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Mata
I couldn't decide whether this should go in the US government corruption thread or in a new one, so I figured I'd go for a new thread and keep that more on-topic.

Itís been a big scandal that the NSA is illegally taping the conversations of several million Americans. It's been denied that the project was so out of control, but it seems like every time the story is returned to that the numbers go up.

There is a writer called Borges who came up with some brilliant ideas in his stories, but the one that returns to me as being the most relevant on an everyday basis is about a king who wanted an accurate map. I heard this several years ago, so this is probably my spin on it, but it went something like this:

There once was a king that, when he was done with war and had conquered all he desired, wanted a map so he could see everything that he ruled over. His closest entourage are sent to make a map of his land. They bring it back to him and spread it over his table. He looks at the map, and sees that it is good, but it does not show all the streets of his city, so he asks for a better map.

More people are sent out to make a better map. Much time is spent on making an accurate map of the city and the land. When it is done they return to the king and spread it out over the floor, because it is now much bigger than the table. The king looks at the map and sees that it is good, but it does not show every building.

A huge amount of people are sent out to make a map of the land so accurate that it shows every building, every field, every stable, and every shed. After many years the map is done. They spread it out over the city, because the map is so large that it cannot fit inside the castle. The king sees that this is a very good map, but it does not show the rooms.

The whole country begins to make a map that is accurate to the last detail. Everything, every room, every table, every tree, is included. The country begins to crumble and the map expands until it covers the whole land. The country is engulfed in the map, and in places the map and the countryside cannot be told from each-other. The map is finally completely accurate, but the land has been destroyed.

The NSA seeks to build a map of the people, but they are getting so much information that it becomes meaningless. The detail with which they are now capable of looking at people means that they can no longer distinguish any patterns or purpose. Meanwhile, the land itself is changing and being destroyed by the processes that are needed to collect all the data.

It seems logical to me that the more data there is, the more the signal to noise ratio disappears into the distance. William Gibson is a writer dealing with things like the NSA spying in his new novel, and I'm really looking forward to seeing that, but I can't help but wonder whether this scandal is making his life easier or harder. He's been quoted as saying that the marriage of Priscila Presley to Michael Jackson upped the stakes for speculative fiction writers; do you think that confirmation that the NSA is doing these things is going to present a similar need to increase the level of creativity/paranoia in thriller fiction?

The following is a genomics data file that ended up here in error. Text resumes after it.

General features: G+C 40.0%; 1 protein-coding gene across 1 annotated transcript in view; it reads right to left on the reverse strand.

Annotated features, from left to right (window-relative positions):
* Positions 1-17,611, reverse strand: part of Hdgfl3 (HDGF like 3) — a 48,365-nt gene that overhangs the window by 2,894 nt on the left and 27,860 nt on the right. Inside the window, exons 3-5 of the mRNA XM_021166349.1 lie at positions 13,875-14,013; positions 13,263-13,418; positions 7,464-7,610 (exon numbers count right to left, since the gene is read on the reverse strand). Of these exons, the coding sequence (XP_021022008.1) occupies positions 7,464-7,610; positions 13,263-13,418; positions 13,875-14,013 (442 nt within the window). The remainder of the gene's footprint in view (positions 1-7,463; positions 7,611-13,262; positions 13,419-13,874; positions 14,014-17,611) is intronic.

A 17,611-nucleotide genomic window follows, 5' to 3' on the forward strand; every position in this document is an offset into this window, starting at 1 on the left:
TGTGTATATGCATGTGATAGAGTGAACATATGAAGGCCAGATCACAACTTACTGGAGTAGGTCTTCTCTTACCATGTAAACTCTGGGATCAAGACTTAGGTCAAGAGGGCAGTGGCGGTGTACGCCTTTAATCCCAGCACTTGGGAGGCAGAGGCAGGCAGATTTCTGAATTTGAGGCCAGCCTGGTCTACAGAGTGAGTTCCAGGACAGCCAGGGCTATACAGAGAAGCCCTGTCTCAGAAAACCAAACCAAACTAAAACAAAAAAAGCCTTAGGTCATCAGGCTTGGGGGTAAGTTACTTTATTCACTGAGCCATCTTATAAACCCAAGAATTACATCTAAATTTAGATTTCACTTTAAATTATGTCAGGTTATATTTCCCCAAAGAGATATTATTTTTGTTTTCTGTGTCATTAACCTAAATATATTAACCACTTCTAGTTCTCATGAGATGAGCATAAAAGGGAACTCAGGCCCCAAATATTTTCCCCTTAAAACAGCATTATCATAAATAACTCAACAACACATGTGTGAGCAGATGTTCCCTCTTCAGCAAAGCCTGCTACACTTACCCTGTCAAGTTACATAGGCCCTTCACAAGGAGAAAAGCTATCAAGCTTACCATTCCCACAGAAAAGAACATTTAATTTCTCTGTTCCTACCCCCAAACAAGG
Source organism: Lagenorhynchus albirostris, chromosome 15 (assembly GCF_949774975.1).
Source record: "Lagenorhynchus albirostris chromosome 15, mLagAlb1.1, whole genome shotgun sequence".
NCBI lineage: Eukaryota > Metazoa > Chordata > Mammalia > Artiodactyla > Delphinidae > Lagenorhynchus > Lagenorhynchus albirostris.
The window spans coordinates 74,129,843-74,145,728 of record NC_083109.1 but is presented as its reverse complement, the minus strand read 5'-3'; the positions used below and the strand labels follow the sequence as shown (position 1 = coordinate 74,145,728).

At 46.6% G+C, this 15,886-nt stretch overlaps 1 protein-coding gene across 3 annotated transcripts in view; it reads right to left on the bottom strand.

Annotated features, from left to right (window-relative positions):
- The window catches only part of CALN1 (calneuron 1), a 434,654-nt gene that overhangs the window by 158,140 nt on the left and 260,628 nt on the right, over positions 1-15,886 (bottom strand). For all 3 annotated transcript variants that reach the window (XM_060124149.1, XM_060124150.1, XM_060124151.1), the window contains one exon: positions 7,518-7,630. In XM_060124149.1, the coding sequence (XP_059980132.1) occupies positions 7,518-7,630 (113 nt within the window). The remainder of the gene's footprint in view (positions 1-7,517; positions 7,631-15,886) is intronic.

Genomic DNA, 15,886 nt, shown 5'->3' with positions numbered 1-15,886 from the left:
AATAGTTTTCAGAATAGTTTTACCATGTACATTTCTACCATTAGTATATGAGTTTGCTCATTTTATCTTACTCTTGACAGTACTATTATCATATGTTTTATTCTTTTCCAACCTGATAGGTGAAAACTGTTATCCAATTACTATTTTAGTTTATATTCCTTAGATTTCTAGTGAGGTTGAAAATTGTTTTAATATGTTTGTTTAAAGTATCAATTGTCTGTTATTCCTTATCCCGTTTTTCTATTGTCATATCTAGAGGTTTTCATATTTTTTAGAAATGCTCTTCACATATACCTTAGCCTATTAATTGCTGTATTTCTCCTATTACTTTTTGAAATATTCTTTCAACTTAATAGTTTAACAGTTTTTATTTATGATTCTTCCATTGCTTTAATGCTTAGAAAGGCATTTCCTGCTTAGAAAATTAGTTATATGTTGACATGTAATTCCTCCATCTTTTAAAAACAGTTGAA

Calantyr
The NSA has managed to force AT&T, BellSouth and Verizon to hand over all their documents on phone communications. This is not just for their cutomers, but also includes the calls made by people who use other service providers that call customers they have.

The net result is that the NSA has be collecting data on over 200 million US citizens. At that point... doesn't the information become useless? So why the hell do they want it all?

The administration has previously said that only data would be collected from those who pose a threat or have links to terrorist connections.

So either they think over two thirds of the US population are involved in terrorism, or they have been lying through their teeth.

I think the relevations come from a recent USA Today report.

Slightly worrying.

It started off with collecting data on few individuals. Then they realised that it's bloody hard to challenge their process. "If you have nothing to hide, then you have no reason to stop us."
And so more and more people are being monitored... And now most of the country is. And anyone who calls the States from outside will have their details sent to the NSA too.

Blimey. But of course, "If they wern't guilty they wouldn't be suspects."
Mata
Very true. The problem is that history has shown that when civil liberties are removed then only an act of force seems to ensure their return. No matter how 'temporary' security laws may be, they always seem to find their way onto the law books. It's more convenient for law enforcers to have more power, so it always stays.

Agencies such as the NSA, MI5, etc. do need to be able to get this kind of information easily when they need it, I've got no argument theren, but there's no point in having everything that ever happens in front of them. It's a map of the world that's as big as the world: there's no point in having it because you haven't narrowed down your data at all.
Astarael
I've heard varying views about whether they're taping the actual conversations or just recording the times and numbers of calls, but either way the trend is worrying. As Mata pointed out, once the government has a new power or privilege, it's very difficult to give it up. Lincoln originally instituted the income tax to pay for the Civil War and promised that it would end when the war did. The tax did end, but it kept popping back up and now it's firmly a part of the American tax structure. "Pork barrel" legislation was originally just a way of spending the enormous Gilded Age budget surplus and stimulating the economy, but it continued long after that surplus became a balance and then a deficit, to the point that pork barrel spending continues to dangerously increase the national budget deficit today. The American government, despite Bush's claims that he would try to make it smaller, is now at its largest in American history. When will the government decide that the terrorist threat has receded enough to consider slicing off some organizations like the NSA? Call me paranoid, but wiretapping could continue under the justification of suspicion of a terrorist threat and be hidden under the veil of national security.